So I'm taking this post as an opportunity to review a great new vegan comfort food book, The PlantPure Nation Cookbook. The book, with recipes from Nelson and Kim Campbell (T. Colin Campbell's son and daughter-in-law), coincides with Nelson Campbell's documentary of the same name. And that film is having a one-night-only screening in Memphis on Wednesday, September 30th at the Malco Paradiso (details at the bottom of this post). So I needed to get this review in before the 30th, and it's perfect for a post about comfort food.
Before I get to the book though, I should tell you a little about the film. I wrote a full review of the film for the newspaper I write for, The Memphis Flyer (always great to get my vegan propaganda in the paper!). The documentary follows T. Colin Campbell's son Nelson as he tries to get the Kentucky legislature to adopt a program that will help low-income people access healthy vegan meals. But of
course, there's pushback from Big Ag, and the proposal fails. Here's an excerpt on what happens next from my review:
So Nelson goes D.I.Y. and heads to Mebane, North Carolina, which he calls "land of barbecue" (clearly, he hasn't visited Memphis), to test his plant-based nutrition program on its residents.
Sixteen people sign up for the first PlantPure Jumpstart program, a 10-day vegan challenge in which Nelson and his wife prepare heat-and-eat lunches and dinners made without meats, eggs, dairy, or oil. (Oil is vegan, but Nelson is pushing an oil-free diet to help people reverse serious health problems).
The group — a diverse mix that includes a politician, a journalist, and a cattle farmer — starts and ends the program with biometric testing. One woman's cholesterol count drops from 176 to 139 in only 10 days, and by the end, everyone tests healthier.The film is an amazing testament to the health benefits of a vegan diet. And this accompanying cookbook is filled with recipes that are PlantPure Jumpstart approved. That means they're oil-free and super-healthy. But (and here's the big "but") they're all comfort food dishes — buffalo tofu hoagies, eggless tofu salad, creamy African peanut stew, white veggie lasagna, sesame noodle lettuce wraps, to name a few. No weird raw dishes here. Just comfort foods made healthy, which is great for people transitioning into veganism.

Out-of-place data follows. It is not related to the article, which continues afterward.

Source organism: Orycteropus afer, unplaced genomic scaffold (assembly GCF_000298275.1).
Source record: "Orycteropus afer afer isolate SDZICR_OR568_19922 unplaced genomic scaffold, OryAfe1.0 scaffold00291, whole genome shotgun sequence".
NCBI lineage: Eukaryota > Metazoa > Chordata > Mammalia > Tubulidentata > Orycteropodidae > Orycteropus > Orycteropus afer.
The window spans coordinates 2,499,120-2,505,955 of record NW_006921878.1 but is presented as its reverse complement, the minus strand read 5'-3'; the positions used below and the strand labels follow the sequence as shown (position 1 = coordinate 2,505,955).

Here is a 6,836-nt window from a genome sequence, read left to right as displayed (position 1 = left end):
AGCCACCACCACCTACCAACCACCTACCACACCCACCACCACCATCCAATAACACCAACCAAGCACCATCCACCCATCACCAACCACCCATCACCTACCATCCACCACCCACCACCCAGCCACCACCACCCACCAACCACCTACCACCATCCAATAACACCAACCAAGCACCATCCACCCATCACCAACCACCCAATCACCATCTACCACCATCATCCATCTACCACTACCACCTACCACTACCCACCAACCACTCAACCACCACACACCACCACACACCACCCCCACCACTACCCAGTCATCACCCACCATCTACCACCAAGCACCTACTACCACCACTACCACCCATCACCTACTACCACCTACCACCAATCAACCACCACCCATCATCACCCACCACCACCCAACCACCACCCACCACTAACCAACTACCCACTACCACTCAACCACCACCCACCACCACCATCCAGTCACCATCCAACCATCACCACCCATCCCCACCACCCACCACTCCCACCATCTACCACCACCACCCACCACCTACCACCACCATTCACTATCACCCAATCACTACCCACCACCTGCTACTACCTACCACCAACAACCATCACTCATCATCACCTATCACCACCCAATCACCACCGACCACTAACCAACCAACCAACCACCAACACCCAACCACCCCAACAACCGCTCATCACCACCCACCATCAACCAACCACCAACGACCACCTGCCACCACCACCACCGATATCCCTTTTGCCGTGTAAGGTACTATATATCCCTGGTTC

I tried a few dishes from the book, starting with Nelson's Grits — a creamy Southern-style breakfast with yellow corn grits, bell peppers, jalapenos, onions, and smoky bacon bits. Loved this dish! Honestly, I did add a tad bit of Earth Balance and some extra nooch (the recipe only called for a small amount). But this was a perfect start to my day!
Next, I tried the French Dip Sub, which is basically my favorite genre of sandwich.
The filling is made from portabellas and onions, sauteed in broth rather than oil. And it's dressed with a homemade cashew-based horseradish aioli. I didn't miss the fat at all in this oil-free sauce! And the mushroom filling was hearty and delicious. The au jus was made with mushroom broth, vegan worcestershire, and balsamic vinegar — tangier than most au jus sauces I've had but absolutely delicious.
Finally, I whipped up this Pineapple Coconut Smoothie for breakfast this morning.
Although the book shuns oil, they do call for healthy fats in some recipes. This smoothie has a little full-fat coconut milk, which made for a very creamy, almost milkshake-like drink. It also has banana and pineapple, and I added some Vega One French Vanilla protein powder.
If you're local, don't miss the screening of PlantPure Nation next Wednesday! Here are the details!
PlantPure Nation screens one night only on Wednesday, September 30th at 7:30 p.m. at the Malco Paradiso (584 S. Mendenhall). Tickets will be sold at the box office, but seating is limited so an RSVP is required. Call 901-590-2754 to reserve a seat. There’s a pre-party with vegetarian food samples from 6:30 to 7 p.m. at Whole Foods.